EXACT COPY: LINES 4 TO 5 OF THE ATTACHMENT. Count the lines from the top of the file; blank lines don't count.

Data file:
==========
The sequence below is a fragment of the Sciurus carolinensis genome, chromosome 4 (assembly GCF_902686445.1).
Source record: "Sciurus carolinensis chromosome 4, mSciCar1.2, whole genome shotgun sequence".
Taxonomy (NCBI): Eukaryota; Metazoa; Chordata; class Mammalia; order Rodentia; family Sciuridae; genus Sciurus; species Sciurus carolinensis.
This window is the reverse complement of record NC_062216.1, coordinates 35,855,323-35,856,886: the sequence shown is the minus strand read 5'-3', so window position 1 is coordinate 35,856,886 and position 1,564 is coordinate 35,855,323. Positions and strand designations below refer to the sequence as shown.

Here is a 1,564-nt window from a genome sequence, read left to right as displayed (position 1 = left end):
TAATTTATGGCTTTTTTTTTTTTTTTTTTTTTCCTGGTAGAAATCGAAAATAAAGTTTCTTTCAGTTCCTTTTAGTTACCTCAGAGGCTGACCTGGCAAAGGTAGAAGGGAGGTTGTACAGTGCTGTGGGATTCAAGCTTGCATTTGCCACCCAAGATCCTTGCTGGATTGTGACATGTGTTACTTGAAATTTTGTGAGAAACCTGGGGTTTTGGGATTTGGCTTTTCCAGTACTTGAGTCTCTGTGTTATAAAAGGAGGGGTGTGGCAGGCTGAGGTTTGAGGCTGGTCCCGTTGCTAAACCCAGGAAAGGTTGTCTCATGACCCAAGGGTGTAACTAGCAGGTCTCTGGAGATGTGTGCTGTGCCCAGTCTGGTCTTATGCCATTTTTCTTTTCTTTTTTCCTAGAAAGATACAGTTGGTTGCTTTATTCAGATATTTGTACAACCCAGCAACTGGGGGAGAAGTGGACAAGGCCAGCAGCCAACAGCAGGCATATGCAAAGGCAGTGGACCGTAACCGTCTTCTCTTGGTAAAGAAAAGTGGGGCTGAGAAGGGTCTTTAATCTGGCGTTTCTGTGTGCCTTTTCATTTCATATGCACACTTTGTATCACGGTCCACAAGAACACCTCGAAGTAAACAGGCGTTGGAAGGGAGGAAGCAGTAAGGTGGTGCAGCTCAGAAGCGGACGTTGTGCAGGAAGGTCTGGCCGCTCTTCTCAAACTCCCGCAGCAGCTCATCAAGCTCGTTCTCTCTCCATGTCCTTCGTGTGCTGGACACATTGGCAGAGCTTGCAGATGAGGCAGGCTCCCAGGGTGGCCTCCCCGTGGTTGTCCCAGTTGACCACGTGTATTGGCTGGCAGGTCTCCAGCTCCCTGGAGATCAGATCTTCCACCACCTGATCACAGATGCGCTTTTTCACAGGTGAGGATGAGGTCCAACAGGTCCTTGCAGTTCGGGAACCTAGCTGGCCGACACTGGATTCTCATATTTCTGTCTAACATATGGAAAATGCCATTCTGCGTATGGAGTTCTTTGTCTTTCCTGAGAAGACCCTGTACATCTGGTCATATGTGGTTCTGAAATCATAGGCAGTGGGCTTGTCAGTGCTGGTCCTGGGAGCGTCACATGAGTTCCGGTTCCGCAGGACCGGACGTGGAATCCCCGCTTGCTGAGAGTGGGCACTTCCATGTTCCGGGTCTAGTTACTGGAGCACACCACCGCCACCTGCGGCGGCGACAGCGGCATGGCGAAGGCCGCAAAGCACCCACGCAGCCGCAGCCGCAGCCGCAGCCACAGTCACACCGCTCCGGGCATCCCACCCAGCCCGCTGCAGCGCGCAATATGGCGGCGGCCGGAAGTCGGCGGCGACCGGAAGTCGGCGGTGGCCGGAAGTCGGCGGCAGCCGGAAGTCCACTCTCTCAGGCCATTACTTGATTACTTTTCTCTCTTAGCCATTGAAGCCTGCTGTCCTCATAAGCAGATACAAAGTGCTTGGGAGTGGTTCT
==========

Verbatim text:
This window is the reverse complement of record NC_062216.1, coordinates 35,855,323-35,856,886: the sequence shown is the minus strand read 5'-3', so window position 1 is coordinate 35,856,886 and position 1,564 is coordinate 35,855,323. Positions and strand designations below refer to the sequence as shown.

Here is a 1,564-nt window from a genome sequence, read left to right as displayed (position 1 = left end):